Review: The Girl and the Mountain
The other day I was admiring the long stretch of Mark Lawrence books on my bookshelves, and I realized just how many great stories this guy has pumped out for us in the last decade. He’s currently working on closing out his fifth trilogy–that’s pretty impressive, given the timeline–and so much of what he’s brought to the table has just been awesome. If you haven’t checked his books out yet (EBR Archive), you should.
However, I have to admit that I felt somewhat trepidatious (an adjective that WordPress’s spellchecker apparently doesn’t recognize) in approaching this next book. The first book in the series, while entertaining, had a few aspects to it that made me worry about the evolution of the story to come. Where it might go. How it might tackle the perspectives it was trying to bring together.
And I’m afraid that my concerns ended up being quite justified.
THE GIRL AND THE MOUNTAIN continues the story of Yaz of the Ictha as she learns more about those that live upon and rule over the icy expanse of the planet of Abeth. THE GIRL AND THE STARS left Yaz at an interesting spot, ascending from the world beneath the ice and returning to those with which her journey had begun: the priests of the Black Rock. But the more she learns about Abeth, its history, and its peoples, the deeper the secrets seem to be. We’ve known for some time about the icy planet and the channel of green growth around it’s equator, perpetuated by the light- and heat-focusing properties of its single moon. The magical story we’ve already ingested in THE BOOK OF THE ANCESTOR (EBR Archive). In this book, the concepts at the core of both the science fictional and fantastical elements of this world come together, and the result is a whirlwind of fast-paced adventure… but decidedly less than I’d hoped it would be.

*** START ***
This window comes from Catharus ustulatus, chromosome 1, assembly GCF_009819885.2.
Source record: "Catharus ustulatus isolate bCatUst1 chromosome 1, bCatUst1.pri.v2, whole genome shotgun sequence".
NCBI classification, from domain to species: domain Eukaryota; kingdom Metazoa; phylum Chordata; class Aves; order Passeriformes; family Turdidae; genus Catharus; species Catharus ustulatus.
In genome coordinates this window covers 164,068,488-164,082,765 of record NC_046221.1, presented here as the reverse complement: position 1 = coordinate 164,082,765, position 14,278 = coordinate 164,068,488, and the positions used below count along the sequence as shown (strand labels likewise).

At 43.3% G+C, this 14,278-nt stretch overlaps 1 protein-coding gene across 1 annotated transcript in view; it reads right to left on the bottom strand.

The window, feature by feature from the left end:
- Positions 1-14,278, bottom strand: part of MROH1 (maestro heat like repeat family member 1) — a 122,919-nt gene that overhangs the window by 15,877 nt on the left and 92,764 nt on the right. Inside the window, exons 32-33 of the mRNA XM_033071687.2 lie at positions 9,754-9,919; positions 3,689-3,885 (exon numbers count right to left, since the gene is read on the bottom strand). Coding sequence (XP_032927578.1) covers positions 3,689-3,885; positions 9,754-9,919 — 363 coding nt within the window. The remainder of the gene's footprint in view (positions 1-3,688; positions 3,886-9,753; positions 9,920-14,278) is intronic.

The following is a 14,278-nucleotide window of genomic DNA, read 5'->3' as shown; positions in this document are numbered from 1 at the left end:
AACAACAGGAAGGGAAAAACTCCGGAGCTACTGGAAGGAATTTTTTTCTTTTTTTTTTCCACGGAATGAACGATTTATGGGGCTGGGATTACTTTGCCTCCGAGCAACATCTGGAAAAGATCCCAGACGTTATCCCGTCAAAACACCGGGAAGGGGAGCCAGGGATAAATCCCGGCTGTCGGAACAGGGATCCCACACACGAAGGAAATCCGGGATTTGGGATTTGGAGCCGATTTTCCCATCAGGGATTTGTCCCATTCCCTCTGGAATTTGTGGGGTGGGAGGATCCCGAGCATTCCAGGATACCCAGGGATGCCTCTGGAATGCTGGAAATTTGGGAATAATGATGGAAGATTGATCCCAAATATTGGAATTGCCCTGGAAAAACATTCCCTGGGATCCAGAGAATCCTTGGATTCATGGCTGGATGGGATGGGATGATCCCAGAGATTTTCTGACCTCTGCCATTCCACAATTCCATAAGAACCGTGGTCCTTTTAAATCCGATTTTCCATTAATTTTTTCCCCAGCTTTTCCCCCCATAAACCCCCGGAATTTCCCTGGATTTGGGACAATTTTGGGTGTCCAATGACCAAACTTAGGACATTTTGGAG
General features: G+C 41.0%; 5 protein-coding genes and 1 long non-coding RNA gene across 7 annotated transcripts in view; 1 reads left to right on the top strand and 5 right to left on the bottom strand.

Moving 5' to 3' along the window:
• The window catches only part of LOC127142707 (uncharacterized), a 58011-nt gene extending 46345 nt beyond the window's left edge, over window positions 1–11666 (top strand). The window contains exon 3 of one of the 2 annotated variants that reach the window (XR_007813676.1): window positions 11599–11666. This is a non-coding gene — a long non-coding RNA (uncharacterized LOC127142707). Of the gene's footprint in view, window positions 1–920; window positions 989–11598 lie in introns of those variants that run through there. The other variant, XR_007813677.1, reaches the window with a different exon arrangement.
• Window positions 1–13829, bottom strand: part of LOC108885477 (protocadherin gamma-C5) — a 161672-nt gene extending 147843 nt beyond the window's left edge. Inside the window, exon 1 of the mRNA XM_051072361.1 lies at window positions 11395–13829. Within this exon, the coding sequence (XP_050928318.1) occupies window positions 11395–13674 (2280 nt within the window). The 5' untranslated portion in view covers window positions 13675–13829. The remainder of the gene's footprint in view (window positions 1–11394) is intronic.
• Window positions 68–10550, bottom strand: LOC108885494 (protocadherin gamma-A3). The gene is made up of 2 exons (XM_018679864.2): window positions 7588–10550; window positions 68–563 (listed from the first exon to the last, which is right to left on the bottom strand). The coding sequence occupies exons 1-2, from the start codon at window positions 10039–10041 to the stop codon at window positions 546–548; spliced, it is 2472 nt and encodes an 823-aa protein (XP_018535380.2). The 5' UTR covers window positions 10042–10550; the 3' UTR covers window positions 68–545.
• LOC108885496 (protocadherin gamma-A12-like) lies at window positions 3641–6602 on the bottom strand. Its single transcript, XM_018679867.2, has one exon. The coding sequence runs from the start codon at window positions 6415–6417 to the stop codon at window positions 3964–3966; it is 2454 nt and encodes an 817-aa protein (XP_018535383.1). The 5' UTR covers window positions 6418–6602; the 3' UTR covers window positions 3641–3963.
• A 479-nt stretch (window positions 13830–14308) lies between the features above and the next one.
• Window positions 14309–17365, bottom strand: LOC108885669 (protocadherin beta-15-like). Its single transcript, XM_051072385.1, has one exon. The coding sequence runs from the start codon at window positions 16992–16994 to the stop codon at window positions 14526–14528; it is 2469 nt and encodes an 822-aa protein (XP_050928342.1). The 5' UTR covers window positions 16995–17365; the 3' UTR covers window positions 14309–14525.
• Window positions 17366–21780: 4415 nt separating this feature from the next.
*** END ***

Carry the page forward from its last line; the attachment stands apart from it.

In addition to Yaz, two secondary characters from STARS get POV time: Thurin and Quell. If you’ll remember, Thurin was born beneath the ice and has only recently been released from control by one of the most powerful demons living there. He has control over water, and with little lead time, is able to lift himself up the ice-well through which Yaz returned to the surface. Quell, is Yaz’s old boyfriend, from before any of this had begun. In general, the two of these boys were characterized just as well as the author’s characters usually are. Their motivations in this case revolve around Yaz and her quest to reach the green strip of land at Abeth’s belt. Nearly all of their POV comes during the first half of the book, while the story builds toward a climax within the Black Rock. And while their stories are well-told and constantly on the move, I never really felt like these storylines were ever “their” stories. They felt more like perspectives that needed to be told in order to build Yaz’s storyline and elucidate more science-fictional aspects of the world. Likely some of the disconnect for me came from the lack of character connection that I felt Yaz had with each of them, or anyone for that matter. I mentioned this aspect of the story in my review of STARS. So, while there are plenty of pieces of the story that are elucidated in the first half of the book, I never really felt like any of it got off the ground.